And on the flip side, I know that there are plenty of other first languages that I have a hard time understanding and I must frustrate people to no end because of that too. But life is meant to be lived among other people and shared among people even with all of our own quirks and differences.  Believe me, I have tried to be a self imposed loner, hermit if you will, trying to find some higher meaning in solitude and you know what? It is no fun, it doesn't bring any happiness or strength or insight.  I don't mind going to concerts by myself, myself just so happens to be a perfectly wonderful concert buddy, but sharing a concert with someone else, discussing in gleeful tones and words, every single detail of the show on the drive home, years later telling stories about how the one time we saw that band, all of this sharing ties memories and depth to the music. 

So anyway, I guess I have gotten away from the title of this post, I warned you this was going to happen. So, how about that Mumford & Sons?  Last Friday night was the final night of their current tour, one last (and rescheduled) show before directing themselves back across the pond to familiar beds and showers and piles of laundry.  And for this concert I did somehow talk a friend into coming with me. And in true Concert Katie fashion I talked 900 words per minutes, declared "I'm just so excited" more than what was probably necessary, sang every single word to every single song. . .loudly, clapped and stomped and smiled a wildly toothy grin without a care in world, which is in contrast with my usual pretty reserved self who likes to keep all her teeth in her mouth. I was free to just be, well, free and I took every advantage of it.  We stood in a crowd of about a billion people (By my count, but I'm not that good at math) and when our fine Mumford friends  came on stage and played their poetic anthems, the whole crowd, every single soul under that night sky, instantly started to move and jump and in one huge beautiful accord sang out, joining our voices to the band and the all the notes and harmonies. Witnessing for the countless time in my life that music can move a whole mass of people, physically and on so many other levels. But also, because every coin has a flip side, during, Timshel, a very quiet song (and a John Steinbeck/East of Eden reference.), that whole mass of people stood still. No chatter, no crunching of trash under foot or yelling, just four guys singing, "You are not alone in this," and all of us believing those simple words.   For the night, all of us, found our home, found others who spoke and understood the language of music, our language, and we, all a billion of us, found each other.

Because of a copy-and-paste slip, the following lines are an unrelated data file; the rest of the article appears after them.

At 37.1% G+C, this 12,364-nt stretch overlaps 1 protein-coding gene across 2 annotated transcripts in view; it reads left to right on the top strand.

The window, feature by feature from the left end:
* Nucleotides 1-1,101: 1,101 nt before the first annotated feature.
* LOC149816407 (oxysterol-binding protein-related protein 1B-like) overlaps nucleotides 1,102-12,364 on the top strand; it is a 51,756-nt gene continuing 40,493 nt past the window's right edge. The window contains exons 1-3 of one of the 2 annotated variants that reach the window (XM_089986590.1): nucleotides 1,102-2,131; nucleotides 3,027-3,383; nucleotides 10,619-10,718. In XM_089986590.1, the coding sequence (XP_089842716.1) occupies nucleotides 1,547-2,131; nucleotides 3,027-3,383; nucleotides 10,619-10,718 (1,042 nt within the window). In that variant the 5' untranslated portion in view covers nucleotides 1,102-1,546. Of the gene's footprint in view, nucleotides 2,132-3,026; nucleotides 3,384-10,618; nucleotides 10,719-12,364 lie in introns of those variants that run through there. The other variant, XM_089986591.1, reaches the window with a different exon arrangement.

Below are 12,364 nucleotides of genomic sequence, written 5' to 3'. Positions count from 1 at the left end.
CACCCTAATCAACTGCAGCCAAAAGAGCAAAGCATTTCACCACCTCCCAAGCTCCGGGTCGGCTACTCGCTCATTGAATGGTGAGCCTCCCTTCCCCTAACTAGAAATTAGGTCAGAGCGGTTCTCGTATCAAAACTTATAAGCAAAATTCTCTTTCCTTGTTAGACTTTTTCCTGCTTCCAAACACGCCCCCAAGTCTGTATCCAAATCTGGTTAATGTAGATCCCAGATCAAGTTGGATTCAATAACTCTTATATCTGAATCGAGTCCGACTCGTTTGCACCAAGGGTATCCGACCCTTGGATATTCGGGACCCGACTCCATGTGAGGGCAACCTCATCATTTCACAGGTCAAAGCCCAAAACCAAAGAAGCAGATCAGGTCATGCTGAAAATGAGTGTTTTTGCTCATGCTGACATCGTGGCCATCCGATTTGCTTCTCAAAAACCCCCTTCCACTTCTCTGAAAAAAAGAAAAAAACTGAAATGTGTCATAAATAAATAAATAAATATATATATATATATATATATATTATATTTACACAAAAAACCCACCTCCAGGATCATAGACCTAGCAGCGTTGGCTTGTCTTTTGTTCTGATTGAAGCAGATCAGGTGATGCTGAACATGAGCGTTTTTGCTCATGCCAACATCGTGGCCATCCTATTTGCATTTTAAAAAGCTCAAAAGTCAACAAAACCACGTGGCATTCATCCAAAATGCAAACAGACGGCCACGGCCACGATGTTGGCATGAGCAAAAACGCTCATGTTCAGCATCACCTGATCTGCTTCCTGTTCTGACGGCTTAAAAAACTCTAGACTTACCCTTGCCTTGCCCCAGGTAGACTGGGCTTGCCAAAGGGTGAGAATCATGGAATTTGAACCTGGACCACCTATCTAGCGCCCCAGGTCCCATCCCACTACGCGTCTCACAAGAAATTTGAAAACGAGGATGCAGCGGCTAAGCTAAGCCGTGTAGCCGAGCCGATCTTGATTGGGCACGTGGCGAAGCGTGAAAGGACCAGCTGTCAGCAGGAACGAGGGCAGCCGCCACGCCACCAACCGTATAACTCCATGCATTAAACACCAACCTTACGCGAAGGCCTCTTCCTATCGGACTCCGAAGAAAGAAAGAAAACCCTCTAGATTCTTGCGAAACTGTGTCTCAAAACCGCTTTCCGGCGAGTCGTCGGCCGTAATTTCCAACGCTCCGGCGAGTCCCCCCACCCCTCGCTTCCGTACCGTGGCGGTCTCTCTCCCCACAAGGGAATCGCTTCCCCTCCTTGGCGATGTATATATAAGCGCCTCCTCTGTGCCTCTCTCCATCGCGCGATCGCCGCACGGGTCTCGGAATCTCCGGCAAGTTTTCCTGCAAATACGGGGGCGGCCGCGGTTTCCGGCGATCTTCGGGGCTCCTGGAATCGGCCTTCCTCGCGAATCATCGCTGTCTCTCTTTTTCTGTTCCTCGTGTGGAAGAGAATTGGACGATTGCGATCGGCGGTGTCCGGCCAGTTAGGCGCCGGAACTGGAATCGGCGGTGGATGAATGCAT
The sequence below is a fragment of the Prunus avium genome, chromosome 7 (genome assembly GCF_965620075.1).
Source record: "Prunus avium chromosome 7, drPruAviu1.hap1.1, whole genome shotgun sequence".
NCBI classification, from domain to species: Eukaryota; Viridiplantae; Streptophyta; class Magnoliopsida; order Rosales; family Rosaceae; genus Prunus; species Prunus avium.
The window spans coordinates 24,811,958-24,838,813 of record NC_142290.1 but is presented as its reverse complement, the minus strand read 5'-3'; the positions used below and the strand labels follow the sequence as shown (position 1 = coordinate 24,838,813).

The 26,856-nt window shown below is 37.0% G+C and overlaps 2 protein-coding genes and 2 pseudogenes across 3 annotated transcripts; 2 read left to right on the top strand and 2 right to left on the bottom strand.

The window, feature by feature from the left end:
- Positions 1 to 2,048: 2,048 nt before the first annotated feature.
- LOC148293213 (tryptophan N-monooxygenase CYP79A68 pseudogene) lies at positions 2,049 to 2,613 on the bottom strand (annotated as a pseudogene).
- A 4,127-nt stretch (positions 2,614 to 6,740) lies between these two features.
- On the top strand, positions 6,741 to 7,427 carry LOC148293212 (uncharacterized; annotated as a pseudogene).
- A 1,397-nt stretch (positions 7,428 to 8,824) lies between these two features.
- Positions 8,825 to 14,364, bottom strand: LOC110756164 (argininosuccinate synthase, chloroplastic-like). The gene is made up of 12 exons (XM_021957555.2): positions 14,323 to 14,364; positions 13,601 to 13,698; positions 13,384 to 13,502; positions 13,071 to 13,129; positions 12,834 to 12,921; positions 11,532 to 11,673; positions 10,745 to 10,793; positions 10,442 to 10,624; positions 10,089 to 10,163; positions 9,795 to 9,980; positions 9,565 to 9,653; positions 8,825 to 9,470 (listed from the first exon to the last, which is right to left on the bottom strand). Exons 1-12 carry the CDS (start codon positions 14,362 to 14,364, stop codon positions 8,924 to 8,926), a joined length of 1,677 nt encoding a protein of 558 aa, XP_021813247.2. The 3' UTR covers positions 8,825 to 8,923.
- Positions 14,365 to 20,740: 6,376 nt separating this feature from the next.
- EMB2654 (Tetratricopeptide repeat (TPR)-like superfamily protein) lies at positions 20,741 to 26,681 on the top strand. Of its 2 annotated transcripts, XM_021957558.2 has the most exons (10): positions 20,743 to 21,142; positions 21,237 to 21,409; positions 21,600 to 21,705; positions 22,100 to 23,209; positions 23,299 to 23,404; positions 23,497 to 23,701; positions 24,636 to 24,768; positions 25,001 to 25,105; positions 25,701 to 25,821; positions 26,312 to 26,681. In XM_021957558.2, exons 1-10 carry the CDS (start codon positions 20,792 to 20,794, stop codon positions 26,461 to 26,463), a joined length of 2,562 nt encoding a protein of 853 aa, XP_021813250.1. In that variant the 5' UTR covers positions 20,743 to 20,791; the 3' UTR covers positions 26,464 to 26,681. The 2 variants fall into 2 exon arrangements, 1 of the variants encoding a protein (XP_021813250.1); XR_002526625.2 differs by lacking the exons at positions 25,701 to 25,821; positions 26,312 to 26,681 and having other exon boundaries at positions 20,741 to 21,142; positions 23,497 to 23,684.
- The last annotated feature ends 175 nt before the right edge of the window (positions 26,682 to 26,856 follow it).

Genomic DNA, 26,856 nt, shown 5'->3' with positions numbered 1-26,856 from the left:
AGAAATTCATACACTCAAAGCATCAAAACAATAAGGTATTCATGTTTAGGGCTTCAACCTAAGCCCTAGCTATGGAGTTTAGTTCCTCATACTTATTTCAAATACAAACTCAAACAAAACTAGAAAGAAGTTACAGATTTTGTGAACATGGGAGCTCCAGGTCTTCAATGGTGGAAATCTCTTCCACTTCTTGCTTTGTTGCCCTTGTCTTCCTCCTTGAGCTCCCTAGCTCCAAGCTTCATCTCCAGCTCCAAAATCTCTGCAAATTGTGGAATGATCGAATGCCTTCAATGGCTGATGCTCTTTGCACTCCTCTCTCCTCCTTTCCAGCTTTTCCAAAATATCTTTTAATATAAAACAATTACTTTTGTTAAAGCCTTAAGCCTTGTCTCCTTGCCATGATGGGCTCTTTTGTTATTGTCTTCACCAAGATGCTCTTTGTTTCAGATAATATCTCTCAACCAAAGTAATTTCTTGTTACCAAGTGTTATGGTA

View from the cheap seats. Still worth it.

Mumford & Sons, Cricket Wireless Amphitheater, Bonner Springs, KS, September 20, 2013
Lover's Eyes
Little Lion Man
Below My Feet
White Blank Page
For Those Below
I Will Wait
Lover of the Light
Thistle & Weeds
Ghosts That We Knew
Roll Away Your Stone
Awake My Soul
Holland Road
Dust Bowl Dance
Atlantic City (Bruce Springsteen cover)
Winter Winds
The Cave

1 comment :

  1. Perfectly stated, as always! So glad you loved them (but really, how could you not?!)